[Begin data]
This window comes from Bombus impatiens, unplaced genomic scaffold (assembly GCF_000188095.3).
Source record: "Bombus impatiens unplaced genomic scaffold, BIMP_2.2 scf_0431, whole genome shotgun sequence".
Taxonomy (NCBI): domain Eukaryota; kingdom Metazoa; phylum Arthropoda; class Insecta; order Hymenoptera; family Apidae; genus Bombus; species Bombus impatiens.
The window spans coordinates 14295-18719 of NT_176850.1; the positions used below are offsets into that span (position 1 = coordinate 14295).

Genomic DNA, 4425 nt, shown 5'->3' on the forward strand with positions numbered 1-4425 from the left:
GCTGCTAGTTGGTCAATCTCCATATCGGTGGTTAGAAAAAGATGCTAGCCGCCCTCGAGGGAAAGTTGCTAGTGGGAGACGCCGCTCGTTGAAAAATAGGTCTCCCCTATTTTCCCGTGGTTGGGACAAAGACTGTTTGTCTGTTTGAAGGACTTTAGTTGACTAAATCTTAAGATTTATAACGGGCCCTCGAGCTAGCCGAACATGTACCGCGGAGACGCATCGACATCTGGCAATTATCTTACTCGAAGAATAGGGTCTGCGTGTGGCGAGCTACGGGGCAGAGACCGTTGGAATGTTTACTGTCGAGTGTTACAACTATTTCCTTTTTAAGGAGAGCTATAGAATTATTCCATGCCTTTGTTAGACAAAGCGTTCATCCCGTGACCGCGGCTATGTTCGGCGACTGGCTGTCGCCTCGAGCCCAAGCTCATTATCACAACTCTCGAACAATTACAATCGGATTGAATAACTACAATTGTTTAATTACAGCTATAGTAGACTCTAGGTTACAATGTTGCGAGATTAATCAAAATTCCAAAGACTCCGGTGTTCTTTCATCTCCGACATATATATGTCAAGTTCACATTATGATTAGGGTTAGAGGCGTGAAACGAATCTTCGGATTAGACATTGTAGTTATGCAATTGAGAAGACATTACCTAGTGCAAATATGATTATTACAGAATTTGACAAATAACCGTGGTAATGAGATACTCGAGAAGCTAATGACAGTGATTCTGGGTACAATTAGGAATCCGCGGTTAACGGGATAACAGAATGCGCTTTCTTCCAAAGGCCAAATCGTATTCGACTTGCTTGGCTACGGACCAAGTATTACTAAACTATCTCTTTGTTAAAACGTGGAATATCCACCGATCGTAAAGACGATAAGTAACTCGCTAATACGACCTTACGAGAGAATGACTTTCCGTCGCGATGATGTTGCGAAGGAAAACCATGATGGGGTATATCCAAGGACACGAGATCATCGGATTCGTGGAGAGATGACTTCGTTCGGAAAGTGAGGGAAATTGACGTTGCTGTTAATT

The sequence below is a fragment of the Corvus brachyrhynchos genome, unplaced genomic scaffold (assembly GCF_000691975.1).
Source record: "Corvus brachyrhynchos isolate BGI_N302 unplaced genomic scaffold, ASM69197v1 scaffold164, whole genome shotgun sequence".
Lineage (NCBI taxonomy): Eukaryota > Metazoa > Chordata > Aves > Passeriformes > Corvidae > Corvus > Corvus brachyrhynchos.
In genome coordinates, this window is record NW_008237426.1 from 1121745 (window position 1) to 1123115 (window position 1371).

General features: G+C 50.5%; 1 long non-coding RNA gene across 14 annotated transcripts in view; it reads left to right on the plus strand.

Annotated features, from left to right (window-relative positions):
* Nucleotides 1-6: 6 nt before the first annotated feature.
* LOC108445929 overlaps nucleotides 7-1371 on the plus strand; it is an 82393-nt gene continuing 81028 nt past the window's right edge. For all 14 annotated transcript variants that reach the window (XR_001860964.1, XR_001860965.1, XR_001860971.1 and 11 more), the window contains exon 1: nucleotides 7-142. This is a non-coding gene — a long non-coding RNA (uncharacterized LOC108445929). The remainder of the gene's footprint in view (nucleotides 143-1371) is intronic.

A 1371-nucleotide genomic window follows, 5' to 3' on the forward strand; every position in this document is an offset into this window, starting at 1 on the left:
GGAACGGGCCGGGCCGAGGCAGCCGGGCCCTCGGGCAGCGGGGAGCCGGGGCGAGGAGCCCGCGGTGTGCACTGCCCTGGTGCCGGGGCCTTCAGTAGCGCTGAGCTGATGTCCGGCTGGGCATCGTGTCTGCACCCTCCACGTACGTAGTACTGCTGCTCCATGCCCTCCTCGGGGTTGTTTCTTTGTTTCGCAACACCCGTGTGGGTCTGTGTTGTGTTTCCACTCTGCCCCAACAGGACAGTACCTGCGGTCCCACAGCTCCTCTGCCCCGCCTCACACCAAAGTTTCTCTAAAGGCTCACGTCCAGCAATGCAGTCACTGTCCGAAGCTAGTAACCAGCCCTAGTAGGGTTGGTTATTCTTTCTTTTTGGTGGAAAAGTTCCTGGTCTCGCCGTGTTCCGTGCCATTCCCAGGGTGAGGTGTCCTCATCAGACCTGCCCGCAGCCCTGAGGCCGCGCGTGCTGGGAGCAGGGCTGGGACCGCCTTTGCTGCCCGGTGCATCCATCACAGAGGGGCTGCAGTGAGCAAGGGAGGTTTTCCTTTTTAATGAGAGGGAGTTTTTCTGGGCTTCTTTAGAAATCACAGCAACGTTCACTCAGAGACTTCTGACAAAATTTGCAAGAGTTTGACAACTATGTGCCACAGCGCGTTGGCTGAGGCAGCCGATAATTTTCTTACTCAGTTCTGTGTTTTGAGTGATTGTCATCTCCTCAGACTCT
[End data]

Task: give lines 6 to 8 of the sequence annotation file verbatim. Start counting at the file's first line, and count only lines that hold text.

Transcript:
GCTGCTAGTTGGTCAATCTCCATATCGGTGGTTAGAAAAAGATGCTAGCCGCCCTCGAGGGAAAGTTGCTAGTGGGAGACGCCGCTCGTTGAAAAATAGGTCTCCCCTATTTTCCCGTGGTTGGGACAAAGACTGTTTGTCTGTTTGAAGGACTTTAGTTGACTAAATCTTAAGATTTATAACGGGCCCTCGAGCTAGCCGAACATGTACCGCGGAGACGCATCGACATCTGGCAATTATCTTACTCGAAGAATAGGGTCTGCGTGTGGCGAGCTACGGGGCAGAGACCGTTGGAATGTTTACTGTCGAGTGTTACAACTATTTCCTTTTTAAGGAGAGCTATAGAATTATTCCATGCCTTTGTTAGACAAAGCGTTCATCCCGTGACCGCGGCTATGTTCGGCGACTGGCTGTCGCCTCGAGCCCAAGCTCATTATCACAACTCTCGAACAATTACAATCGGATTGAATAACTACAATTGTTTAATTACAGCTATAGTAGACTCTAGGTTACAATGTTGCGAGATTAATCAAAATTCCAAAGACTCCGGTGTTCTTTCATCTCCGACATATATATGTCAAGTTCACATTATGATTAGGGTTAGAGGCGTGAAACGAATCTTCGGATTAGACATTGTAGTTATGCAATTGAGAAGACATTACCTAGTGCAAATATGATTATTACAGAATTTGACAAATAACCGTGGTAATGAGATACTCGAGAAGCTAATGACAGTGATTCTGGGTACAATTAGGAATCCGCGGTTAACGGGATAACAGAATGCGCTTTCTTCCAAAGGCCAAATCGTATTCGACTTGCTTGGCTACGGACCAAGTATTACTAAACTATCTCTTTGTTAAAACGTGGAATATCCACCGATCGTAAAGACGATAAGTAACTCGCTAATACGACCTTACGAGAGAATGACTTTCCGTCGCGATGATGTTGCGAAGGAAAACCATGATGGGGTATATCCAAGGACACGAGATCATCGGATTCGTGGAGAGATGACTTCGTTCGGAAAGTGAGGGAAATTGACGTTGCTGTTAATT

The sequence below is a fragment of the Corvus brachyrhynchos genome, unplaced genomic scaffold (assembly GCF_000691975.1).
Source record: "Corvus brachyrhynchos isolate BGI_N302 unplaced genomic scaffold, ASM69197v1 scaffold164, whole genome shotgun sequence".